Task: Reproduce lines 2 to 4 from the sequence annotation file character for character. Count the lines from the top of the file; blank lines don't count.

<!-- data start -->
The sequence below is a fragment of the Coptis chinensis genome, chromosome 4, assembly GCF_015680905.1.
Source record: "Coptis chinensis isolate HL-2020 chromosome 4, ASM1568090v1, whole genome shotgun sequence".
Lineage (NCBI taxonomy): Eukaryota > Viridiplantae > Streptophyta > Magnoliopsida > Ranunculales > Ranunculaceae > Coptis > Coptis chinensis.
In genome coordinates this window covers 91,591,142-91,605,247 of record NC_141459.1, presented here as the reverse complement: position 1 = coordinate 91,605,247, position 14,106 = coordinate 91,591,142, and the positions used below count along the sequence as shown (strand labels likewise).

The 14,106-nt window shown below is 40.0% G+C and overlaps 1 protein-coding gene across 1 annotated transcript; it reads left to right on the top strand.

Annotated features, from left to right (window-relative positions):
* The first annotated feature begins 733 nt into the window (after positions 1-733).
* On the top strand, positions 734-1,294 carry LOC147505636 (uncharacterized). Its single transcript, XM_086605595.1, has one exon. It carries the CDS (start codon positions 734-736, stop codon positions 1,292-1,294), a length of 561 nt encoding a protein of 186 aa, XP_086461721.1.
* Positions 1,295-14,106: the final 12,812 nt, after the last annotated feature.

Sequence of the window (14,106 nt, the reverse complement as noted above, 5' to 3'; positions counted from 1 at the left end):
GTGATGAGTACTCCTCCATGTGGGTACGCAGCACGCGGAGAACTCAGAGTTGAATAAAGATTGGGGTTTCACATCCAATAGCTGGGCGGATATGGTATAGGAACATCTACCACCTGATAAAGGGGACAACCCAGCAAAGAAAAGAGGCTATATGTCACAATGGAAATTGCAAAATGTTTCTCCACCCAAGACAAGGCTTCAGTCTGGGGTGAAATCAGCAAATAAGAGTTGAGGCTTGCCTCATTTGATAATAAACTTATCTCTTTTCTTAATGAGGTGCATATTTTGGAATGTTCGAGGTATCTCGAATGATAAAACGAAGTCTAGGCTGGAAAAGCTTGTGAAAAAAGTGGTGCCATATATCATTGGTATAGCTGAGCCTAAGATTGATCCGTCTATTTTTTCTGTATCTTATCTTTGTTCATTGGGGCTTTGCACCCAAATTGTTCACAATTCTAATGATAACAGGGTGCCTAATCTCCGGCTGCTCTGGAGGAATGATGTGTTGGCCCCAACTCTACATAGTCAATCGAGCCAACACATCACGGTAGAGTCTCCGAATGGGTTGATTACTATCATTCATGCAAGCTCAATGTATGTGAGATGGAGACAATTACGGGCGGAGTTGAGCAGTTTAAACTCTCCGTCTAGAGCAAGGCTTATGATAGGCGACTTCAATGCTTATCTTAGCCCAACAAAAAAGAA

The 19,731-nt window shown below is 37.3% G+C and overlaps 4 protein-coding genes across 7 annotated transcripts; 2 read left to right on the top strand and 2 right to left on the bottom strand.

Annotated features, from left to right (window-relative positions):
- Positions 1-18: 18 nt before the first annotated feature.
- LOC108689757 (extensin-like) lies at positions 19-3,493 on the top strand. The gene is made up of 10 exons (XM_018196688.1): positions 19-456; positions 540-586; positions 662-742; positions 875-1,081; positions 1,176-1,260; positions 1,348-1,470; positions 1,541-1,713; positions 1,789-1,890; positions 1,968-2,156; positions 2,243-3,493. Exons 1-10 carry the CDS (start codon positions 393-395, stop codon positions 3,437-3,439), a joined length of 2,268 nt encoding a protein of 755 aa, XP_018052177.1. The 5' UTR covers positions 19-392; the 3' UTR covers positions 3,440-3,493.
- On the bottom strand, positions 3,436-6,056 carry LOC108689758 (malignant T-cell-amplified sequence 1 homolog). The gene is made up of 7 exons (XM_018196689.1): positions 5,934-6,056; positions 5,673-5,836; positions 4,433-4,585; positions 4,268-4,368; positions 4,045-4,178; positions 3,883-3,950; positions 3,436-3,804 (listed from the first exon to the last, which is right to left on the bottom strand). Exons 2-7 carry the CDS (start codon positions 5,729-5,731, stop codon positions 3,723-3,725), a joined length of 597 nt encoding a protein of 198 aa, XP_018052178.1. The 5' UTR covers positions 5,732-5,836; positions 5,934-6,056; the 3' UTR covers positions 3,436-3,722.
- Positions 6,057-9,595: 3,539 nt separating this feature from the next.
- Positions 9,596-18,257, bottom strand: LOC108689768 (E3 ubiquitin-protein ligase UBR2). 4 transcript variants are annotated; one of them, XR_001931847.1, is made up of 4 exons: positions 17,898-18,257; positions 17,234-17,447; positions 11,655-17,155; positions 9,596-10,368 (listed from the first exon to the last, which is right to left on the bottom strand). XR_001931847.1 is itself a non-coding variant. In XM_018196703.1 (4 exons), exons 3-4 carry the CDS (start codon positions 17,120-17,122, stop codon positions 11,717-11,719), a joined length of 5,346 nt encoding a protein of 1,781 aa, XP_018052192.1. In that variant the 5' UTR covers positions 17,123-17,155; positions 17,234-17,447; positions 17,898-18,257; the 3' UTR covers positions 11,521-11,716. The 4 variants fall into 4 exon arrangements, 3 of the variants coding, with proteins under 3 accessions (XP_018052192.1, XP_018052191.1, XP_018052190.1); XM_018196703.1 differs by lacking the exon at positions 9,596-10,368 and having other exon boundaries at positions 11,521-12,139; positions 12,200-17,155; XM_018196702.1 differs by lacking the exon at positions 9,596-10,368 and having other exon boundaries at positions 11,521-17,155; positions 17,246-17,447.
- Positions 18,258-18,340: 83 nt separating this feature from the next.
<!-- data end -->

Source record: "Coptis chinensis isolate HL-2020 chromosome 4, ASM1568090v1, whole genome shotgun sequence".
Lineage (NCBI taxonomy): Eukaryota > Viridiplantae > Streptophyta > Magnoliopsida > Ranunculales > Ranunculaceae > Coptis > Coptis chinensis.
In genome coordinates this window covers 91,591,142-91,605,247 of record NC_141459.1, presented here as the reverse complement: position 1 = coordinate 91,605,247, position 14,106 = coordinate 91,591,142, and the positions used below count along the sequence as shown (strand labels likewise).